Back in 2019, our chief-editor reviewed Daeva’s first EP, and although he appreciated the offering, it wasn’t all too special for him. Now, a few years ahead and with a new album under their belts, the American Black/Thrashers give it another shot. But, first things first. That artwork with snakes, dragons, skulls, demons and a volcano is just fucking awesome, it breathes a bit of those wicked and evil Hieronymus Bosch paintings and comes close to those awesome old Cathedral covers. If the artwork is the prelude to the album, I’m fine.
But, to start off with a conclusion, the thing with this album is that while I was quite enthusiastic at its first play, it increasingly wore down with each listen. In fact, it already started during the second part of the first visit. On paper it all works pretty well, just throw in all kinds of Fist and Second Wave Black Metal, mix it up with some classic Thrash Metal influences and there you go. But, Daeva proves that a musical product is not only a simple sum of its individual parts. It is clear that the band has drawn their influences from bands like Absu, Nifelheim, Desaster, Venom, Aura Noir, Ancient and Deströyer 666, but though the result kind of sounds like it too, it lacks something. That little ‘something’ is authenticity, it all sounds way too neat and above all it sounds staged. All of the aforementioned bands had something unique in their own perspectives, had a place in metal’s history and most of all they sounded pure and spontaneous.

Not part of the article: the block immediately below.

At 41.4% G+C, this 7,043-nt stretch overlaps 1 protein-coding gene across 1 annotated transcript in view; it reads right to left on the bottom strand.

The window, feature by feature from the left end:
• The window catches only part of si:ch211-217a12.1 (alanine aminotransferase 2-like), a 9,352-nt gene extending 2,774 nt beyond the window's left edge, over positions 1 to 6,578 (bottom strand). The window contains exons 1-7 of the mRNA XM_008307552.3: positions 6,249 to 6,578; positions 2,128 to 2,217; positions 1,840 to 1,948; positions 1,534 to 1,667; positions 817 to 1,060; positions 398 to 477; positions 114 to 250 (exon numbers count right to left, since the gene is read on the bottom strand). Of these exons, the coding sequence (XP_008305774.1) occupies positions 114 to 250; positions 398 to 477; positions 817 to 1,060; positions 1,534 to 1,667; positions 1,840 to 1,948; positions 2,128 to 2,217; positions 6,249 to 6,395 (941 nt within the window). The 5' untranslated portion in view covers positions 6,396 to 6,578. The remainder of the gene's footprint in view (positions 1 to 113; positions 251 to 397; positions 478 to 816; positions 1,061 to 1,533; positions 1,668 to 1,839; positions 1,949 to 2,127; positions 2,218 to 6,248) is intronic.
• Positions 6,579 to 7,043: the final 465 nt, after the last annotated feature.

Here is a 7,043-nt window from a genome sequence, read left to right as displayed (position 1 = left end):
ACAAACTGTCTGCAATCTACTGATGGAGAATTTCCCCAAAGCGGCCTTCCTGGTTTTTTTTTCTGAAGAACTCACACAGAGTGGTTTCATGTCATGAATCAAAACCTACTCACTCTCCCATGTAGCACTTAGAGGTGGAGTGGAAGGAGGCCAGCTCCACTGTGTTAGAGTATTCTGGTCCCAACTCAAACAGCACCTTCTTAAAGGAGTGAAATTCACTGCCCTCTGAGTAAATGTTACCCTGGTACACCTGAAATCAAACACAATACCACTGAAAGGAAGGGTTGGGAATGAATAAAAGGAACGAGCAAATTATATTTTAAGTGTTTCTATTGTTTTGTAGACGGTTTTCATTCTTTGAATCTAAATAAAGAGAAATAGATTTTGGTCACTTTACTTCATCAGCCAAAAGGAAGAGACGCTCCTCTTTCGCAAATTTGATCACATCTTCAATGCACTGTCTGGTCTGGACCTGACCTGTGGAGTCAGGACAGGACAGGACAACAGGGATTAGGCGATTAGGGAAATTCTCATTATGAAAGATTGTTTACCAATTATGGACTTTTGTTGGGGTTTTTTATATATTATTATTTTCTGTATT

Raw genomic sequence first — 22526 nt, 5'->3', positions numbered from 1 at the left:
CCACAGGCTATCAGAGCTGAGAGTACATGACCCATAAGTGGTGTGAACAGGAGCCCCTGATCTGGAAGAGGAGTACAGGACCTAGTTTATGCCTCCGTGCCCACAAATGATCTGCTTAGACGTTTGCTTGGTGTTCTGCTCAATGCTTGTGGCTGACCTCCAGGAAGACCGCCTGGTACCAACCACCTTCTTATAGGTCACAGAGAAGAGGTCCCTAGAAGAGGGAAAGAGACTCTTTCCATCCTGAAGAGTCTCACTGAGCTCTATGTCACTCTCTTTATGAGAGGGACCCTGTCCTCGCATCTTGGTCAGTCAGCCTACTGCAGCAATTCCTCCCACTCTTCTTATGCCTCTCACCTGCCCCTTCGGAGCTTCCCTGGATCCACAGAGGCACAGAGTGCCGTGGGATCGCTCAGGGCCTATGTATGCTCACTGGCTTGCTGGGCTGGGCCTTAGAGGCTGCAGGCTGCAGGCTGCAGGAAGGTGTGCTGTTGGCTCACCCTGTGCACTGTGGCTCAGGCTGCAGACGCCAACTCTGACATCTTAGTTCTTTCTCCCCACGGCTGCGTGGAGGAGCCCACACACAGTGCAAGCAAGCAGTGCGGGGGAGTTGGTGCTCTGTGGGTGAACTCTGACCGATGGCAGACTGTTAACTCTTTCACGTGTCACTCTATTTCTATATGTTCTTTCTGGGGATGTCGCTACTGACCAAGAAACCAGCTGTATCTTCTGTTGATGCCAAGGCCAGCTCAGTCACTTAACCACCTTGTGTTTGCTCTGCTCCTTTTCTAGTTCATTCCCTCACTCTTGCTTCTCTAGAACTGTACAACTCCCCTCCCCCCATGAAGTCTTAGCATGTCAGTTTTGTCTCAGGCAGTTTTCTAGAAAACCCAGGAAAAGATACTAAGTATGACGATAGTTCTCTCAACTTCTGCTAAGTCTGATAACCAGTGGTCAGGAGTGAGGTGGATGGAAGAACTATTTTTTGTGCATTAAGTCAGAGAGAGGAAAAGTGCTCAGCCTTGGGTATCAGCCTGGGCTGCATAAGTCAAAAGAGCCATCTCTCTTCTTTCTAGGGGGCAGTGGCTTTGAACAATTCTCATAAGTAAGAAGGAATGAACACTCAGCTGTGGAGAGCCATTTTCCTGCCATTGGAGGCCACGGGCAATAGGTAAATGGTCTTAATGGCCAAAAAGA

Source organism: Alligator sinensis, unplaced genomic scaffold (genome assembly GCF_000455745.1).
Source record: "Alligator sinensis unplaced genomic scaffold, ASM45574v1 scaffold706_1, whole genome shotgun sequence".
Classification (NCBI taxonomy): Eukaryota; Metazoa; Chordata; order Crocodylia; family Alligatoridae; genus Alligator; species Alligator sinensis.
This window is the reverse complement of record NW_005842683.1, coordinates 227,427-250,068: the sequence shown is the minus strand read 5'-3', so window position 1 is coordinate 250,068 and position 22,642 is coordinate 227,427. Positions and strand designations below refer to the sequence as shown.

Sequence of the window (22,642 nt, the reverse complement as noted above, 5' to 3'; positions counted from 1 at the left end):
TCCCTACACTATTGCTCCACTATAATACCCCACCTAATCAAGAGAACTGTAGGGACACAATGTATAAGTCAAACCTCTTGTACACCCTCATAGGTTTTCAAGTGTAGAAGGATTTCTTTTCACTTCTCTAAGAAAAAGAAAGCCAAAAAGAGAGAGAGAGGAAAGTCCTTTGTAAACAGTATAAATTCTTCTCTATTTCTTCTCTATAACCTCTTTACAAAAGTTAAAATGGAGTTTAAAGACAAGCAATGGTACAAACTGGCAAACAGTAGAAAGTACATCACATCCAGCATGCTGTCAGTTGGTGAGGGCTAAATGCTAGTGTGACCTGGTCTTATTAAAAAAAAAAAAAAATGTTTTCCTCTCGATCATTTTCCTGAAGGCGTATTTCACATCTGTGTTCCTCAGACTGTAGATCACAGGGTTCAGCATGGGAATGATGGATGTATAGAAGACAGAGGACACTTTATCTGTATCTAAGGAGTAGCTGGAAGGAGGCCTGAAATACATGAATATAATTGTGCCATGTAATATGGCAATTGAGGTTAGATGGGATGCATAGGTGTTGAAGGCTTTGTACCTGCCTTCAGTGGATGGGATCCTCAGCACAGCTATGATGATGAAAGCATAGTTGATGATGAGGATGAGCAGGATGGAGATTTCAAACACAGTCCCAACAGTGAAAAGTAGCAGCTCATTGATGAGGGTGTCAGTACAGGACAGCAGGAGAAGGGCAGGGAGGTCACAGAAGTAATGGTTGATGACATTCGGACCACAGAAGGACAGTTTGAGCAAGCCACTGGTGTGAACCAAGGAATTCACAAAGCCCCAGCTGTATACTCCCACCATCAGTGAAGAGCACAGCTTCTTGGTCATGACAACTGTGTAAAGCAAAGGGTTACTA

The guys in Daeva are no newbies and gained some experience in such bands as Vektor, Horrendous and Crypt Sermon, instead of giving them (extra) credits, it is more of a answer to this puzzle. Basically all of the bandmember’s other past and present bands have more or less the same problem: sounding too sterile and too unnatural. While Horrendous’ first demo can be seen as some of the best Death Metal demos of the new(er) generation, it all went downward from there, sounding all too polished and every raw piece of energy has been peeled off or simply got pushed away in its production. Same goes for Crypt Sermon; Epic Doom Metal should be evoking a majestic feel of pure and authentic emotions, none of that happens with Crypt Sermon because of the very same reasons.
So, although both the artwork and title promises an intriguing ride, Daeva is simply not up for the task. Few memorable riffs or catchy hooks in combination with the soulless clear and clean production actually make this album a very unedifying experience. In fact, I come to the same conclusion as can be read back in the review of the bands’ previous EP, only I conclude less hopeful than Chief Editor Ricardo did. Looking at the band’s minimal musical history and individual band members, I don’t think the band is capable of coming up with anything good in this style, even on a subsequent album.